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Changes in land cover and subsequent effects on Lower Fraser Basin ecosystems from 1827 to 1990

journal contribution
posted on 1997-03-01, 00:00 authored by Carol BoyleCarol Boyle, L Lavkulich, H Schreier, E Kiss
European settlement began in the Lower Fraser Basin (LFB) in western British Columbia in 1827 and has impacted the basin ecosystem in a number of ways, especially affecting the vegetation. Using previously published data, air photos, and other historical material for the area, estimates of land cover were made for the years prior to 1827 and for 1930 and 1990. The area of coniferous forest changed from 71% prior to 1827 to 50% in 1930 to 54% in 1990. However, prior to 1827, only 27% of the forest would have been immature (< 120 years old), while 40% would have been immature in 1930 and 73% of the forest was immature in 1990. The amount of wetland area decreased from 10% to 1% of the study area while urban and agricultural area increased to 26% of the study area by 1990. The changes in rend cover have had adverse effects on soil, water, and air quality: aquatic life; and plant and animal populations. Estimates of changes in net primary production and organic soil carbon suggest a decline over the past 170 years, although the latter rate of decrease has slowed since 1930. As human populations in the Lower Fraser Basin continue to increase, the quality of air, water, and soil will continue to decline unless measures are taken.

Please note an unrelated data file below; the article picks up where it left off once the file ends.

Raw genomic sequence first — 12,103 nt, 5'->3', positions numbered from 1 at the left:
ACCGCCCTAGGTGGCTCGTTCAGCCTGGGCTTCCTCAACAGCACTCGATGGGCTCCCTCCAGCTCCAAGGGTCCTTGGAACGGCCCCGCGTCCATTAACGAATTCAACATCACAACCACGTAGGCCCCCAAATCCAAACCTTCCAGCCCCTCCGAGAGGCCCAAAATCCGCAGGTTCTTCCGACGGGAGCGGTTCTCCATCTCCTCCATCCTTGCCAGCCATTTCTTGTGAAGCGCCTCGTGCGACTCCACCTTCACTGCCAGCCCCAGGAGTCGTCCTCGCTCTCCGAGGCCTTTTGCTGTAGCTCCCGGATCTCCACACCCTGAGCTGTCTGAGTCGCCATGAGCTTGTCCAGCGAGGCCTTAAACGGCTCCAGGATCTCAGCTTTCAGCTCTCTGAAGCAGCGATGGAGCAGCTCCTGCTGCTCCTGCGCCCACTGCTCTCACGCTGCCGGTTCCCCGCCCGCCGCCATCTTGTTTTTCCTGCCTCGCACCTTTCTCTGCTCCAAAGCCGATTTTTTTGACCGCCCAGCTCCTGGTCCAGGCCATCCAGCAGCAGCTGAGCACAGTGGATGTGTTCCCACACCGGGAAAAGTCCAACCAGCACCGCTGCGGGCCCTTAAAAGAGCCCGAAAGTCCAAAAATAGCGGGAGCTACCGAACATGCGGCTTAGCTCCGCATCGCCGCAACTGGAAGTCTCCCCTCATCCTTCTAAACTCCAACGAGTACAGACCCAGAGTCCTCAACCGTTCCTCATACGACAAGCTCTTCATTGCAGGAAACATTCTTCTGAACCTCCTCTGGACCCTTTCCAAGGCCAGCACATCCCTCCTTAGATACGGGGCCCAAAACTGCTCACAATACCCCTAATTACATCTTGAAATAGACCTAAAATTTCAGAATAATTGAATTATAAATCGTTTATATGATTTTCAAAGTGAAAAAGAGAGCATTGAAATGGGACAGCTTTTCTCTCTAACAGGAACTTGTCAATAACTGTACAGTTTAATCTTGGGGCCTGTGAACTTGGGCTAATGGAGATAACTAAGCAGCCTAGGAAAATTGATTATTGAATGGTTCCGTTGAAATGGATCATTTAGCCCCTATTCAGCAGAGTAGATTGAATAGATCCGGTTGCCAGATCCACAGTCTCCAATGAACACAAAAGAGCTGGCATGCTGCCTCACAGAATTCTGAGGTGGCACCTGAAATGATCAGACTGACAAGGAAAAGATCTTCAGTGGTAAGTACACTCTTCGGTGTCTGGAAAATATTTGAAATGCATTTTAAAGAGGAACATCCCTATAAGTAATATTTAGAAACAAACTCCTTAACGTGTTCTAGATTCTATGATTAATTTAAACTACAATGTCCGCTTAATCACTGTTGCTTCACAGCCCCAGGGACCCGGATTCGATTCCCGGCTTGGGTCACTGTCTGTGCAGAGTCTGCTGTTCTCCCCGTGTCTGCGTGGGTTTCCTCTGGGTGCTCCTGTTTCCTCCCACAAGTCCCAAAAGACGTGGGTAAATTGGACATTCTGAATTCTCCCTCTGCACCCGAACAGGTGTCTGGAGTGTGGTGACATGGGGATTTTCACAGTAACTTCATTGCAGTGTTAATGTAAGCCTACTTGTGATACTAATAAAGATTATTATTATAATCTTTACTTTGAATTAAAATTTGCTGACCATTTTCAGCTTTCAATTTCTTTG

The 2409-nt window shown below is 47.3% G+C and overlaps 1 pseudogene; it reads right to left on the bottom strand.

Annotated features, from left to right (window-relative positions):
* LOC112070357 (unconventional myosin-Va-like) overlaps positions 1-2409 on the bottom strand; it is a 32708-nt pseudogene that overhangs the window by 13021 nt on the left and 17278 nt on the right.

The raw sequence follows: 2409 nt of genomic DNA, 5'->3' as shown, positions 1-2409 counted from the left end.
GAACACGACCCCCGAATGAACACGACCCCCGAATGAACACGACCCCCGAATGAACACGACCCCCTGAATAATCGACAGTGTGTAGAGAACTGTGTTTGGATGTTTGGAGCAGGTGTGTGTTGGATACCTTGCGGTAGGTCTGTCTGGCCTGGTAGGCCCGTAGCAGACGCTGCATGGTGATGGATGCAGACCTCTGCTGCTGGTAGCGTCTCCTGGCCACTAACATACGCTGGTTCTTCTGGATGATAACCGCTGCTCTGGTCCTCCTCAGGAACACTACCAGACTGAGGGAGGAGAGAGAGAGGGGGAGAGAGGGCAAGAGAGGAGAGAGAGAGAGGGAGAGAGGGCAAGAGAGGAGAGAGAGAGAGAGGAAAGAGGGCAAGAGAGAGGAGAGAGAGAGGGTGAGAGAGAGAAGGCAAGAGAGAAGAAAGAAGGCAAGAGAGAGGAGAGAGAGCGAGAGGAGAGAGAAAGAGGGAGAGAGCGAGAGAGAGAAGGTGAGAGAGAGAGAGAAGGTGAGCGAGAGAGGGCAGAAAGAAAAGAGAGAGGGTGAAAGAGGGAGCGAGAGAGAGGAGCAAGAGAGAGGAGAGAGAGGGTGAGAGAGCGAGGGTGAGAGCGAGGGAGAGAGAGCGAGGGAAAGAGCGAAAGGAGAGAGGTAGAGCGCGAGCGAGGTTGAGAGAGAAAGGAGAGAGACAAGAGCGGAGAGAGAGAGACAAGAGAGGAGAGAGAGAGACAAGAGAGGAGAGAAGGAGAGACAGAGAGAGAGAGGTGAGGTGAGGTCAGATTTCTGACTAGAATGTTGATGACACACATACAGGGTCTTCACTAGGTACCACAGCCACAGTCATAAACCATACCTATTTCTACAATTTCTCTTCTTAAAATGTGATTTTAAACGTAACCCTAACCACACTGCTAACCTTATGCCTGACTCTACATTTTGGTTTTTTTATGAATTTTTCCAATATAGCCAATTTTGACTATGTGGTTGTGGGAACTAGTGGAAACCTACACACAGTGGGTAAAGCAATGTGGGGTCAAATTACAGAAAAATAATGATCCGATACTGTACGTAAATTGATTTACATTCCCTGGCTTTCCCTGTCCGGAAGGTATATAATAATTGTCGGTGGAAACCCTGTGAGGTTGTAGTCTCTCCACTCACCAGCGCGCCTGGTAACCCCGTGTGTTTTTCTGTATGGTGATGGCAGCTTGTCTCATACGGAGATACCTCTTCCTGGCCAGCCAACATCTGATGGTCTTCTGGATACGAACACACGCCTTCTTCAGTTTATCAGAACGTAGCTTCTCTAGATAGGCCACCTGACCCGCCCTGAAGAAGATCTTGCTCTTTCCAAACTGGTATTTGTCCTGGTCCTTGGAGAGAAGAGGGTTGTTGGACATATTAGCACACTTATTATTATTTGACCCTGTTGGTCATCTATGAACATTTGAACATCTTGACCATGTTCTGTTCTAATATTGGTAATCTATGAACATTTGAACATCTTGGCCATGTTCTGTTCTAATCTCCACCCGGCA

History

Journal

Environmental management

Volume

21

Issue

2

Pagination

185 - 196

Publisher

Springer Verlag

Location

New York, N.Y.

ISSN

0364-152X

Language

eng

Publication classification

C1.1 Refereed article in a scholarly journal

Copyright notice

1997, Springer-Verlag New York Inc

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